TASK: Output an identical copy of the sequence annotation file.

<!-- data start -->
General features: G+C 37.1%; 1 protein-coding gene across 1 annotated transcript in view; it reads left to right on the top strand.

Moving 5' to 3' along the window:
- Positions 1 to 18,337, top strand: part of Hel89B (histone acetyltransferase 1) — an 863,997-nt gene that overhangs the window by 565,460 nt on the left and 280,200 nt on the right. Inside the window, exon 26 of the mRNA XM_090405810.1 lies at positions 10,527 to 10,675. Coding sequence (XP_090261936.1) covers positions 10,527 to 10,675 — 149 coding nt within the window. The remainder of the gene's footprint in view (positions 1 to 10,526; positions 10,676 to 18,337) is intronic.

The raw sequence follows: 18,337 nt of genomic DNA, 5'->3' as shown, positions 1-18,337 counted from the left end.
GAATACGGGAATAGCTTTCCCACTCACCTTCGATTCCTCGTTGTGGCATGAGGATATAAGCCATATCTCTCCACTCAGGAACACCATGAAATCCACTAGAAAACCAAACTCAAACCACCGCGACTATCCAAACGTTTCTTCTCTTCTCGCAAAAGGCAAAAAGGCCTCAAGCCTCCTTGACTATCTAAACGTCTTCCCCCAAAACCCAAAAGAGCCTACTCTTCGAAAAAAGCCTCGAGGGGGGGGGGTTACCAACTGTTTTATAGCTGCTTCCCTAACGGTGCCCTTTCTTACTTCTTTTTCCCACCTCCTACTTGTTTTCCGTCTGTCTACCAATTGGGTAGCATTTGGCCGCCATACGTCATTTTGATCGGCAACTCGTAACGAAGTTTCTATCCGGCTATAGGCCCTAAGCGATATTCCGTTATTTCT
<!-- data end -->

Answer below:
General features: G+C 37.1%; 1 protein-coding gene across 1 annotated transcript in view; it reads left to right on the top strand.

Moving 5' to 3' along the window:
- Positions 1 to 18,337, top strand: part of Hel89B (histone acetyltransferase 1) — an 863,997-nt gene that overhangs the window by 565,460 nt on the left and 280,200 nt on the right. Inside the window, exon 26 of the mRNA XM_090405810.1 lies at positions 10,527 to 10,675. Coding sequence (XP_090261936.1) covers positions 10,527 to 10,675 — 149 coding nt within the window. The remainder of the gene's footprint in view (positions 1 to 10,526; positions 10,676 to 18,337) is intronic.

The raw sequence follows: 18,337 nt of genomic DNA, 5'->3' as shown, positions 1-18,337 counted from the left end.
GAATACGGGAATAGCTTTCCCACTCACCTTCGATTCCTCGTTGTGGCATGAGGATATAAGCCATATCTCTCCACTCAGGAACACCATGAAATCCACTAGAAAACCAAACTCAAACCACCGCGACTATCCAAACGTTTCTTCTCTTCTCGCAAAAGGCAAAAAGGCCTCAAGCCTCCTTGACTATCTAAACGTCTTCCCCCAAAACCCAAAAGAGCCTACTCTTCGAAAAAAGCCTCGAGGGGGGGGGGTTACCAACTGTTTTATAGCTGCTTCCCTAACGGTGCCCTTTCTTACTTCTTTTTCCCACCTCCTACTTGTTTTCCGTCTGTCTACCAATTGGGTAGCATTTGGCCGCCATACGTCATTTTGATCGGCAACTCGTAACGAAGTTTCTATCCGGCTATAGGCCCTAAGCGATATTCCGTTATTTCT